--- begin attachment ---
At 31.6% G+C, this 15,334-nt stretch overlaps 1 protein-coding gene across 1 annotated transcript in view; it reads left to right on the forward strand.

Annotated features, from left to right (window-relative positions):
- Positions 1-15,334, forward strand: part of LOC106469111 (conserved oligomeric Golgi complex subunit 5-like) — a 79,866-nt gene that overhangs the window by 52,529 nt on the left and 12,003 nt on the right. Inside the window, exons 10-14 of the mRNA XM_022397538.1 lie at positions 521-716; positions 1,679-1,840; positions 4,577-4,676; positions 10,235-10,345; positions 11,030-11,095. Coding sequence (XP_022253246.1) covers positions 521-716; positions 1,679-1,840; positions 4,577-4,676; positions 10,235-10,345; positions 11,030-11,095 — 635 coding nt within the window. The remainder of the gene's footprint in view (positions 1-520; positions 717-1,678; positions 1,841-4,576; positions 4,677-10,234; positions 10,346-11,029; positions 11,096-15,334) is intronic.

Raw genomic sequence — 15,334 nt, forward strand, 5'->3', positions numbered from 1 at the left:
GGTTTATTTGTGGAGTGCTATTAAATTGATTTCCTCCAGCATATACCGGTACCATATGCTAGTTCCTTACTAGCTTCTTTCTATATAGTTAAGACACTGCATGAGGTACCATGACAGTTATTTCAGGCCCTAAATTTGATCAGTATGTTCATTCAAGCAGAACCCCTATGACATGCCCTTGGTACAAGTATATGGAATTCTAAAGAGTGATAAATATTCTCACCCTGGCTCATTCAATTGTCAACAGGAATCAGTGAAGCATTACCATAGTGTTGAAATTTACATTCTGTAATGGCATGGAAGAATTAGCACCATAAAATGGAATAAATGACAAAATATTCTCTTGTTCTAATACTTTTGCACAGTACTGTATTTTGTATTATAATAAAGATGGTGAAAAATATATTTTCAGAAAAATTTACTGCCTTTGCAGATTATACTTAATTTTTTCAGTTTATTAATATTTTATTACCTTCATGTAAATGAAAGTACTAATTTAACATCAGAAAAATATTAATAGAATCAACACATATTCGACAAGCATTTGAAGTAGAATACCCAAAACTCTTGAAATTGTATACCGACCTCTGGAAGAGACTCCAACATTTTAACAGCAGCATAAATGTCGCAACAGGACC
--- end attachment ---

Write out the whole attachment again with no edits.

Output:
At 31.6% G+C, this 15,334-nt stretch overlaps 1 protein-coding gene across 1 annotated transcript in view; it reads left to right on the forward strand.

Annotated features, from left to right (window-relative positions):
- Positions 1-15,334, forward strand: part of LOC106469111 (conserved oligomeric Golgi complex subunit 5-like) — a 79,866-nt gene that overhangs the window by 52,529 nt on the left and 12,003 nt on the right. Inside the window, exons 10-14 of the mRNA XM_022397538.1 lie at positions 521-716; positions 1,679-1,840; positions 4,577-4,676; positions 10,235-10,345; positions 11,030-11,095. Coding sequence (XP_022253246.1) covers positions 521-716; positions 1,679-1,840; positions 4,577-4,676; positions 10,235-10,345; positions 11,030-11,095 — 635 coding nt within the window. The remainder of the gene's footprint in view (positions 1-520; positions 717-1,678; positions 1,841-4,576; positions 4,677-10,234; positions 10,346-11,029; positions 11,096-15,334) is intronic.

Raw genomic sequence — 15,334 nt, forward strand, 5'->3', positions numbered from 1 at the left:
GGTTTATTTGTGGAGTGCTATTAAATTGATTTCCTCCAGCATATACCGGTACCATATGCTAGTTCCTTACTAGCTTCTTTCTATATAGTTAAGACACTGCATGAGGTACCATGACAGTTATTTCAGGCCCTAAATTTGATCAGTATGTTCATTCAAGCAGAACCCCTATGACATGCCCTTGGTACAAGTATATGGAATTCTAAAGAGTGATAAATATTCTCACCCTGGCTCATTCAATTGTCAACAGGAATCAGTGAAGCATTACCATAGTGTTGAAATTTACATTCTGTAATGGCATGGAAGAATTAGCACCATAAAATGGAATAAATGACAAAATATTCTCTTGTTCTAATACTTTTGCACAGTACTGTATTTTGTATTATAATAAAGATGGTGAAAAATATATTTTCAGAAAAATTTACTGCCTTTGCAGATTATACTTAATTTTTTCAGTTTATTAATATTTTATTACCTTCATGTAAATGAAAGTACTAATTTAACATCAGAAAAATATTAATAGAATCAACACATATTCGACAAGCATTTGAAGTAGAATACCCAAAACTCTTGAAATTGTATACCGACCTCTGGAAGAGACTCCAACATTTTAACAGCAGCATAAATGTCGCAACAGGACC